Climb to top of Everest will complete historic triple trek for Grand Marais man
Two down, one to go.
Polar explorer Eric Larsen of Grand Marais and Boulder, Colo., will attempt to summit Mount Everest in late October. If he does, he will achieve his goal of becoming the first person to reach the South Pole, North Pole and the top of Mount Everest in one year's time.
Larsen plans to leave the United States on Saturday and arrive at Everest Base Camp in mid-September. He will climb with five Sherpas, hoping to summit the third or fourth week of October, he said.
Most climbers attempt Everest in April and May, when many teams are on the mountain simultaneously. The mountain is much quieter in fall.
"There is one other guy, from what I understand, on the mountain, from Japan," Larsen said in an interview with the News Tribune. "He did not want to share the permit, and he has his own support team. The thing about the fall is that no one else is there, and there is no infrastructure."
In January, Larsen and his team successfully completed a 750-mile, 48-day ski traverse to the South Pole. Larsen and a separate team reached the North Pole on April 22 after a 51-day, 500-mile push that included snowshoeing and skiing across shifting sea ice.
Larsen says he thinks the Everest climb will be the most challenging of his three expeditions. He has focused on mountaineering for the past three years, climbing in Colorado, Argentina, Washington and Alaska, summiting Denali last summer.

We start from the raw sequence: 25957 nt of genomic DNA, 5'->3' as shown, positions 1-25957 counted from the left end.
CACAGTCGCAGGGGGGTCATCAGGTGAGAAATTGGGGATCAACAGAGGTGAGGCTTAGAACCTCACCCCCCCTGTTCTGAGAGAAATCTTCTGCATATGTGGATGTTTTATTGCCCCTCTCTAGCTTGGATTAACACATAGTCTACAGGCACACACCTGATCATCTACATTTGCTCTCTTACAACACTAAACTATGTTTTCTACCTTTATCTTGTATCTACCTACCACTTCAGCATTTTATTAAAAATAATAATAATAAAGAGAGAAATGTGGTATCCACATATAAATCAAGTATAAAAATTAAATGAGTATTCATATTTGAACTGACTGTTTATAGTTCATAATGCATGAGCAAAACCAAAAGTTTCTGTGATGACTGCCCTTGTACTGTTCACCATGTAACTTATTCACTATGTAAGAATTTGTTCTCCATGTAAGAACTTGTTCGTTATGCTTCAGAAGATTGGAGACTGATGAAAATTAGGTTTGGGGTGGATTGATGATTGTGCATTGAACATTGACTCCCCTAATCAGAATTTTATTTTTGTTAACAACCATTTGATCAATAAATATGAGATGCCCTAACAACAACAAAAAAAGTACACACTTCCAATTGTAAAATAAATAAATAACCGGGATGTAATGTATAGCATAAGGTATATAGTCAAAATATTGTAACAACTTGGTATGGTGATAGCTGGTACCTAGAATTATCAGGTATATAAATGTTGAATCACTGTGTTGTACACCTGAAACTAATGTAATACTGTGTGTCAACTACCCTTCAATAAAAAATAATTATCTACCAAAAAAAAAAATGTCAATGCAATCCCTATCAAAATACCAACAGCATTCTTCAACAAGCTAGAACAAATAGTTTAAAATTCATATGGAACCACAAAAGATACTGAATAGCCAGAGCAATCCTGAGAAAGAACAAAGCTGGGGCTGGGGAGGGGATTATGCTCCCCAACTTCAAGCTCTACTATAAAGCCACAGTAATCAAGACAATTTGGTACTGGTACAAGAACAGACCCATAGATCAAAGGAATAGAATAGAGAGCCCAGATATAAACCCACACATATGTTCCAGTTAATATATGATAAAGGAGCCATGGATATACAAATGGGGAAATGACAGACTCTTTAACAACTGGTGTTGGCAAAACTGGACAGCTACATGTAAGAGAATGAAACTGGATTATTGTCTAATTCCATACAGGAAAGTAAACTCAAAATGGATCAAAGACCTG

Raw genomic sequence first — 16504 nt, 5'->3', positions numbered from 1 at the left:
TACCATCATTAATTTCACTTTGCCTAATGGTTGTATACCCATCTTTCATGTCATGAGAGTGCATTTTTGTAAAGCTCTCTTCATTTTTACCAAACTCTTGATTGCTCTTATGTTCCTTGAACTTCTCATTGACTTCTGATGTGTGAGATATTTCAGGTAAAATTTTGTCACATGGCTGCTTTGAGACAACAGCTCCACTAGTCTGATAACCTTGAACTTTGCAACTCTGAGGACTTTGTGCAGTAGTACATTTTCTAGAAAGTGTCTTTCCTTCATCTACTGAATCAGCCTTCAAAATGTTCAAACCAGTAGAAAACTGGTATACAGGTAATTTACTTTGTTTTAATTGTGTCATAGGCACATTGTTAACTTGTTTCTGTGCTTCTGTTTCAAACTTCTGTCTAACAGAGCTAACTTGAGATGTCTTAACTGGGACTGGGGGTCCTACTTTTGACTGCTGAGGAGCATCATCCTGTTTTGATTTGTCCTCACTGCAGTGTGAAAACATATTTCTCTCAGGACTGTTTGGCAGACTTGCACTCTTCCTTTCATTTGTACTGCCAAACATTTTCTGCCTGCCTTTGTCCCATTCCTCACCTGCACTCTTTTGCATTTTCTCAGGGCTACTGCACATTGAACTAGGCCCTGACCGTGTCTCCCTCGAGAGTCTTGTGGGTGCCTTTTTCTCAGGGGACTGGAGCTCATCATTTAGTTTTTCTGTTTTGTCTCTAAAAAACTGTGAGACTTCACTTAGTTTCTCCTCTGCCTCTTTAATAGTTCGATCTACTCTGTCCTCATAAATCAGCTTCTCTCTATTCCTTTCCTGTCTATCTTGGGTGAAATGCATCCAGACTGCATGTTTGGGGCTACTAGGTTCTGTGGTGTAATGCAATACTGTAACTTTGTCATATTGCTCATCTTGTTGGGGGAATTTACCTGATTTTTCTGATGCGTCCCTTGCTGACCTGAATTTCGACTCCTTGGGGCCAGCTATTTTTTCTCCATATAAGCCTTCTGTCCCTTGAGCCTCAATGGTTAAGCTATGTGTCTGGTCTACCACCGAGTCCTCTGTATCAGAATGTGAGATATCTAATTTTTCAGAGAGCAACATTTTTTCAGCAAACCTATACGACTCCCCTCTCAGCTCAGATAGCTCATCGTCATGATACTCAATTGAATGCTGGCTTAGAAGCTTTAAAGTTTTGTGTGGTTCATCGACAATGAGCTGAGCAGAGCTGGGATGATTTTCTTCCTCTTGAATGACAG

Still, he says he's nervous about Everest.
"I feel I'm medium prepared in terms of personal fitness and general mountaineering experience," he said in a telephone interview from Boulder. "But I'm not at all prepared for being on an 8,000-meter peak."
The Everest portion of his expeditions will cost $90,000, he said, which he has raised from many sponsors.
"Constant begging," Larsen calls his fundraising efforts.
He is attempting the three-pronged expedition, called "Save the Poles," to call attention to environmental issues that affect those regions.
"I have been to the 'front lines' of global warming during my journeys to the North and South Poles," Larsen said in a prepared statement. "We can save the poles and our planet if we act now."
A member of the Explorer's Club, Larsen isn't new to the world of polar exploration. He and Lonnie Dupre of Grand Marais completed the first summer expedition to the North Pole in 2006, pulling and paddling modified canoes nearly 600 miles.